Hawaii's Kilauea Volcano spewing 'ballistic blocks'

  • 17/05/2018

"Ballistic blocks" the size of microwave ovens are shooting from Hawaii's Kilauea volcano in what may be the start of explosive eruptions that could spew huge ash plumes and hurl smaller rocks for kilometres, the US Geological Survey says.

Such eruptions, last seen nearly a century ago, have been a looming threat since Kilauea, one of the world's most active volcanoes, erupted nearly two weeks ago.

Explosions in Kilauea's crater sparked an aviation red alert due to risks the ash plume could blow into aircraft routes and damage jet engines.

More explosions are expected and may be more powerful, the USGS warned. These steam-driven blasts could send a 6100-metre ash plume out of the crater, hurling 10-12 ton boulders up to 800m and scatter pebble-sized rocks over 20km, the USGS said.

This type of eruption has the potential to carpet the Big Island in much thicker ash than current dustings and possibly spread the powder and volcanic smog across the Hawaiian islands and farther afield if it enters the stratosphere.

"This morning dense ballistic blocks up to 60cm across were found in the parking lot a few hundred metres from Halemaumau (Kilauea's crater)," the USGS said in a statement. "These reflect the most energetic explosions yet observed and could reflect the onset of steam-driven explosive activity.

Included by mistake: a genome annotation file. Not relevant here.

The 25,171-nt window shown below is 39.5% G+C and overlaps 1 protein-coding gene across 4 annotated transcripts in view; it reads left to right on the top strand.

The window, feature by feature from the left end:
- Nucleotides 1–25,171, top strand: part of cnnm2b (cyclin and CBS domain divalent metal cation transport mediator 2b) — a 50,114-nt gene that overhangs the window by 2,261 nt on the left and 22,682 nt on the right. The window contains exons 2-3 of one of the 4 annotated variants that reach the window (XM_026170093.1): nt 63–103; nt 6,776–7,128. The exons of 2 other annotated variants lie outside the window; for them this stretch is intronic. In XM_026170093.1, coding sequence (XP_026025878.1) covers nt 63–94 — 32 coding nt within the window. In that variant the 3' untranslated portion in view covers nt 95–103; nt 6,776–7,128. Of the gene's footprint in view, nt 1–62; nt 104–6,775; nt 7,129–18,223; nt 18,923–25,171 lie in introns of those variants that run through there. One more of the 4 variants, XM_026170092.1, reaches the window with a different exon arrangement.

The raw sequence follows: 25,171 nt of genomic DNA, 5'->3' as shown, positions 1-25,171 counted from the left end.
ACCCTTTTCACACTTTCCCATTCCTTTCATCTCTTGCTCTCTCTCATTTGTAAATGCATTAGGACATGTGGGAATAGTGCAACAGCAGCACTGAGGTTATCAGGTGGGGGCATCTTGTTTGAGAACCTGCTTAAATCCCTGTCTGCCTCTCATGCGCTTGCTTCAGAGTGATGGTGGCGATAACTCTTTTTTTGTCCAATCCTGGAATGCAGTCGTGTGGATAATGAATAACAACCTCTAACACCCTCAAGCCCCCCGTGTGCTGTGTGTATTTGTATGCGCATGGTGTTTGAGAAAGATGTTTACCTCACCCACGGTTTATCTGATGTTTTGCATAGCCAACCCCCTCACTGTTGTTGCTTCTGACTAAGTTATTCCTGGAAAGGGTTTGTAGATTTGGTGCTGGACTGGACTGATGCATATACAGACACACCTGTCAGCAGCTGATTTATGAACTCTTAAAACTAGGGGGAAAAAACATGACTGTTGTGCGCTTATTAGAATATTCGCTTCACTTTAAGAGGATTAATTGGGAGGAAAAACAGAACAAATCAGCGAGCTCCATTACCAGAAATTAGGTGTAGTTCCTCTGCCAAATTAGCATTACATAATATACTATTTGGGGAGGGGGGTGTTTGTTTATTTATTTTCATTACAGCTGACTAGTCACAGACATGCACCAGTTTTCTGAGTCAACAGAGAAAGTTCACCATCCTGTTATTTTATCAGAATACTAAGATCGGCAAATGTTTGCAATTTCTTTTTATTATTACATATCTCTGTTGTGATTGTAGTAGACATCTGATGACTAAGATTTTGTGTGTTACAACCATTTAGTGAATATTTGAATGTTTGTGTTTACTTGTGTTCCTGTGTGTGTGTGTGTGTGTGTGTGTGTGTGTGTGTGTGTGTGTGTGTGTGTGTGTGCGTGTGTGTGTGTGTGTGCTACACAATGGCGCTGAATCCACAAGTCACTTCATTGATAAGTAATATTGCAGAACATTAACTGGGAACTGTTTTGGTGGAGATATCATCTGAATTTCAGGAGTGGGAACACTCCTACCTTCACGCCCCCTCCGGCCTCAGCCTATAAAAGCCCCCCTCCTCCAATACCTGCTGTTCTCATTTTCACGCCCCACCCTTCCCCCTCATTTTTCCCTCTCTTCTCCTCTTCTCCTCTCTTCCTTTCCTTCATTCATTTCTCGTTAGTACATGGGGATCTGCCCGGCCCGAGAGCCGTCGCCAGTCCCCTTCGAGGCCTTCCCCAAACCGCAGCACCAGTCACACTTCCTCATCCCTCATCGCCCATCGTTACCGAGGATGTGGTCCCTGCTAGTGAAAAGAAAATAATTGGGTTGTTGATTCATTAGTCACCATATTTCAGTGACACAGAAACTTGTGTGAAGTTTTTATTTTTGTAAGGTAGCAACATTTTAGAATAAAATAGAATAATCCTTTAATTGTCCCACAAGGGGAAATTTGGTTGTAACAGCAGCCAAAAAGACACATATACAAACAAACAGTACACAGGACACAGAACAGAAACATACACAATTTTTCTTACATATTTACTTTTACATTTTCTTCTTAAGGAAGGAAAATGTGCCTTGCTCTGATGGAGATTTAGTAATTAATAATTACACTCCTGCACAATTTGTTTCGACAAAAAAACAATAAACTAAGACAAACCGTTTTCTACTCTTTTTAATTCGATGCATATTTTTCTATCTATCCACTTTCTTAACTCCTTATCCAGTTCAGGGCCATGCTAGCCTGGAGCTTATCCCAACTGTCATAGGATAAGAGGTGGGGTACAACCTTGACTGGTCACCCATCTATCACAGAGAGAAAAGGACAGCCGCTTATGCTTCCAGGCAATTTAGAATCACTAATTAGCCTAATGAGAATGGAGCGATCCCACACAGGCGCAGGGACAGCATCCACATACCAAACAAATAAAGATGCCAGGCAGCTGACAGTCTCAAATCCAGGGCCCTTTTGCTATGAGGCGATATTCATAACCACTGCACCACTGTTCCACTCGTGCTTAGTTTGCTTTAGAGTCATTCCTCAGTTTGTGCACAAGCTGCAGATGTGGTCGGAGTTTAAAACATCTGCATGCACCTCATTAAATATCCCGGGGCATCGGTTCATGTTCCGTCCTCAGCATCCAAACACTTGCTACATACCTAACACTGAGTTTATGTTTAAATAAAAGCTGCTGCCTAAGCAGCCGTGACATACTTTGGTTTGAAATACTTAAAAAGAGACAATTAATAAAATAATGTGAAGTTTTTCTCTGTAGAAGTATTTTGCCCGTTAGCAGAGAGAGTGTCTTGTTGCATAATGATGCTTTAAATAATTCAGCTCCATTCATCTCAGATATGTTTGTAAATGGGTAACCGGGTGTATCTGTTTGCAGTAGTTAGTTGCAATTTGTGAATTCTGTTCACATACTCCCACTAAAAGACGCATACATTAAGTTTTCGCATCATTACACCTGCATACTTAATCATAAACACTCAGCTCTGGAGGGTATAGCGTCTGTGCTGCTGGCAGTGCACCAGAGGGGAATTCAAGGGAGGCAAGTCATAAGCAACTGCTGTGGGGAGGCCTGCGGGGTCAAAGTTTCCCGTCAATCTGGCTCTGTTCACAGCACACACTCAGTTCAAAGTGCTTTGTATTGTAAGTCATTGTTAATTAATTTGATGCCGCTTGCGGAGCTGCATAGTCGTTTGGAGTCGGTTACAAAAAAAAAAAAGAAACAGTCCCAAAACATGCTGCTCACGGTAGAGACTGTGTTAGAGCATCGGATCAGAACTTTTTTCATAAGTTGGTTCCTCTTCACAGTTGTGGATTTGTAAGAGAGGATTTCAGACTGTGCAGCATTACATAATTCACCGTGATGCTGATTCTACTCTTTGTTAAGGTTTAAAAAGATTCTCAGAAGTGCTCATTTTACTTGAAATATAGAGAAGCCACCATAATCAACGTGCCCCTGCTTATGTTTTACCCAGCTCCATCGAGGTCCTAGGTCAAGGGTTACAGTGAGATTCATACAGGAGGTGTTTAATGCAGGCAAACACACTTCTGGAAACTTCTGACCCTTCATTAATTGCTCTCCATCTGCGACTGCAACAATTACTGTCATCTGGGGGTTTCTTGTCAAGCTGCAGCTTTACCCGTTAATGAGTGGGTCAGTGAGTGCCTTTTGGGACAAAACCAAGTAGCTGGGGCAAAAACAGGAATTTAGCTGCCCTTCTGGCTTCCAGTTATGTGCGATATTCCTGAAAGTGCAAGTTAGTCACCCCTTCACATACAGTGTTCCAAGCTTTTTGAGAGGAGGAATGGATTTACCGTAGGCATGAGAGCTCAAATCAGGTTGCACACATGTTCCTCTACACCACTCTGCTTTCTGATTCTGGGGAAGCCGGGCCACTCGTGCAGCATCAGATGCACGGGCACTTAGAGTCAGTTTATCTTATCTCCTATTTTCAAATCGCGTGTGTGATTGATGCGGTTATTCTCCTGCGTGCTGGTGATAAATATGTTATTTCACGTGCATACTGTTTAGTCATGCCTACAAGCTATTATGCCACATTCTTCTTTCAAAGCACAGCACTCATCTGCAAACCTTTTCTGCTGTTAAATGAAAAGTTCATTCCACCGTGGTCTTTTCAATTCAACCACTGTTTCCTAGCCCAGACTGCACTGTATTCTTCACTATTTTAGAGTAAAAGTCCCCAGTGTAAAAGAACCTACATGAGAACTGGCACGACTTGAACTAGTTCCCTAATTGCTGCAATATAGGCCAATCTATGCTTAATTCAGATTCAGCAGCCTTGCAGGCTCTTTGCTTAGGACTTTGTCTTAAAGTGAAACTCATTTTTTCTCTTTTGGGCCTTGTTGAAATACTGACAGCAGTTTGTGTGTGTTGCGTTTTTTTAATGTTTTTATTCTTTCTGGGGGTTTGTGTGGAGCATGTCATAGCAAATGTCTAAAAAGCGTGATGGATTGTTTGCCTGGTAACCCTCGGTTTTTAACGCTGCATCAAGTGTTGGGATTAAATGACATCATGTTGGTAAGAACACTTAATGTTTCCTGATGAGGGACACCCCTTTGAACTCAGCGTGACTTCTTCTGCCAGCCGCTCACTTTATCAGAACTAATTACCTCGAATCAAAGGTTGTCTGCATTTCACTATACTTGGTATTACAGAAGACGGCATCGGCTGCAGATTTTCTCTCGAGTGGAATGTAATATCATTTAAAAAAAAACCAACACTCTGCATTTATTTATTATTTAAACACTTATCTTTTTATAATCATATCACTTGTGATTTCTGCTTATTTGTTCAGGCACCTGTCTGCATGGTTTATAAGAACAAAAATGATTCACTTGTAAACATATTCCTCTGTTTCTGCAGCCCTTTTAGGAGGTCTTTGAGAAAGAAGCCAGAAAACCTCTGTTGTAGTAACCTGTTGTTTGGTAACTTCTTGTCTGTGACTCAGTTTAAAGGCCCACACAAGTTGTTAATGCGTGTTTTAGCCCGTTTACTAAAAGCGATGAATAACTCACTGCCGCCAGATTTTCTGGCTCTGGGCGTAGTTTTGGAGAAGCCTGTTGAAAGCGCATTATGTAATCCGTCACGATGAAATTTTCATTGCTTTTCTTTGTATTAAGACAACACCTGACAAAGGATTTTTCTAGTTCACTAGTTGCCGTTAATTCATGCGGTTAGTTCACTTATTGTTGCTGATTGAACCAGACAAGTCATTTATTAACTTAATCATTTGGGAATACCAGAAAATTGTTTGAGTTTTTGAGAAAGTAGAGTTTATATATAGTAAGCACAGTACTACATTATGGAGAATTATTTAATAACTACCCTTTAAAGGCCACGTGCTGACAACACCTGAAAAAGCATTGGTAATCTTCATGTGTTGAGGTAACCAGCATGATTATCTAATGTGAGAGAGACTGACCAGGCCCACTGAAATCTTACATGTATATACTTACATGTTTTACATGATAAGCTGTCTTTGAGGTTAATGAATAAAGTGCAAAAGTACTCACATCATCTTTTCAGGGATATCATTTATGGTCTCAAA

A 4.2 magnitude earthquake at the volcano prompted authorities to issue an alert reassuring rattled Big Island residents that there was no risk of a tsunami from the volcanic activity.

In the community of Volcano, just north of Kilauea's crater, business was way down and people were on edge.

In just a few hours residents had been shaken by an earthquake, dusted with ash and for the first time since the start of the eruption smelled the rotten-egg stench of toxic sulfur-dioxide gas.

Smog from Kilauea drifted north up the island chain as the districts of Kau, Puna, and North and South Hilo were told by the National Weather Service to expect ashfall.

There was no effect on air carrier operations to Hawaii on Wednesday.

No serious injuries or deaths have been reported from the eruption.